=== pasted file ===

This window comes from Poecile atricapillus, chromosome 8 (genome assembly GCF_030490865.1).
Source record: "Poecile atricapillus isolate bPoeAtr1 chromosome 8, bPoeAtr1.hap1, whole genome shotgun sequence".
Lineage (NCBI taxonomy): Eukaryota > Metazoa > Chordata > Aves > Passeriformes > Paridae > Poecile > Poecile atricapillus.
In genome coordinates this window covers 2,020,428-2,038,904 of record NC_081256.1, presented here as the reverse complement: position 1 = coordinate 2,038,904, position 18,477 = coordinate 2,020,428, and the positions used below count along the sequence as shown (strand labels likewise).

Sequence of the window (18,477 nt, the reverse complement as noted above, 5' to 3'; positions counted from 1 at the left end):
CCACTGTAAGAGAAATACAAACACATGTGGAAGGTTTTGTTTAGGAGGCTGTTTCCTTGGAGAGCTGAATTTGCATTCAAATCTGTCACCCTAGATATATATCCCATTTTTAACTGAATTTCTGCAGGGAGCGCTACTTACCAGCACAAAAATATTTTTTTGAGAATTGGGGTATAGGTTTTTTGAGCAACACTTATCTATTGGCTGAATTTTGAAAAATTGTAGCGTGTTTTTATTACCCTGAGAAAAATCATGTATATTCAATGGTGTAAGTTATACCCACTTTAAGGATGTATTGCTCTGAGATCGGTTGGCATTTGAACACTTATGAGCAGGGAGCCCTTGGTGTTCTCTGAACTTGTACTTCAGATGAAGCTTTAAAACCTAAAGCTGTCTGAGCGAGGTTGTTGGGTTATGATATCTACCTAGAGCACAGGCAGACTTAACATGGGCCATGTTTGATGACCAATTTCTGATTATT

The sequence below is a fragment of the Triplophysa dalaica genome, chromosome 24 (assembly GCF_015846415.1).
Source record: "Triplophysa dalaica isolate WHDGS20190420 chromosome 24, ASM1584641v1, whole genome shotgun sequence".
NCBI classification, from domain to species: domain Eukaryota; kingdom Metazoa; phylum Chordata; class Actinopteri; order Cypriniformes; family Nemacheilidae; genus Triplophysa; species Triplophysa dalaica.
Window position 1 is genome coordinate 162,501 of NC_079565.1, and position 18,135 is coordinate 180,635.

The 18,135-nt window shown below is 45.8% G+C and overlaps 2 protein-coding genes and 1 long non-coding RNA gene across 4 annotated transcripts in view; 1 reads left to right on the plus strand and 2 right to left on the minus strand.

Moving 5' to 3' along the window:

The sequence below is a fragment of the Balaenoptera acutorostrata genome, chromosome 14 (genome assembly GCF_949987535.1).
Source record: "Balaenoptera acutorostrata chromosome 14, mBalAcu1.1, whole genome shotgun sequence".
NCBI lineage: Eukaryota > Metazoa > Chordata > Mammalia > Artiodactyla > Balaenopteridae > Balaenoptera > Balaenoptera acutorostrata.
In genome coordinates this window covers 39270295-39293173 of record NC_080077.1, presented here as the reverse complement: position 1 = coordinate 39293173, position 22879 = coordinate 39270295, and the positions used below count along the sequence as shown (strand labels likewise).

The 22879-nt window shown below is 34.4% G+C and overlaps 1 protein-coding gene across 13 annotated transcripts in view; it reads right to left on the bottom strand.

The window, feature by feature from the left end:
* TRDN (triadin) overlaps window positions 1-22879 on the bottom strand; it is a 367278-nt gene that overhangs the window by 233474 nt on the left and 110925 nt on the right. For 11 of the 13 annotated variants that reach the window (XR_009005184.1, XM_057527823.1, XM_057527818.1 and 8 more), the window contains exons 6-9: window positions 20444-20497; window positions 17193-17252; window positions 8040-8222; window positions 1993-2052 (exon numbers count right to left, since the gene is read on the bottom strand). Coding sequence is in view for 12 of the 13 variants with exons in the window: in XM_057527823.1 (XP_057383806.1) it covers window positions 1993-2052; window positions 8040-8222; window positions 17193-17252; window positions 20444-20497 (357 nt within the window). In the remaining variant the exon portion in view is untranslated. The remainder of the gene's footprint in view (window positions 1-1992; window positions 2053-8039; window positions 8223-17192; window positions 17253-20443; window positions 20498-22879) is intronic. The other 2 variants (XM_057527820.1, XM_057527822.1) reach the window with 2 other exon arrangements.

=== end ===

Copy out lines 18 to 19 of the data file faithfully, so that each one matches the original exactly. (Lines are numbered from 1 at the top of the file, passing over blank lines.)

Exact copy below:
The window, feature by feature from the left end:
* TRDN (triadin) overlaps window positions 1-22879 on the bottom strand; it is a 367278-nt gene that overhangs the window by 233474 nt on the left and 110925 nt on the right. For 11 of the 13 annotated variants that reach the window (XR_009005184.1, XM_057527823.1, XM_057527818.1 and 8 more), the window contains exons 6-9: window positions 20444-20497; window positions 17193-17252; window positions 8040-8222; window positions 1993-2052 (exon numbers count right to left, since the gene is read on the bottom strand). Coding sequence is in view for 12 of the 13 variants with exons in the window: in XM_057527823.1 (XP_057383806.1) it covers window positions 1993-2052; window positions 8040-8222; window positions 17193-17252; window positions 20444-20497 (357 nt within the window). In the remaining variant the exon portion in view is untranslated. The remainder of the gene's footprint in view (window positions 1-1992; window positions 2053-8039; window positions 8223-17192; window positions 17253-20443; window positions 20498-22879) is intronic. The other 2 variants (XM_057527820.1, XM_057527822.1) reach the window with 2 other exon arrangements.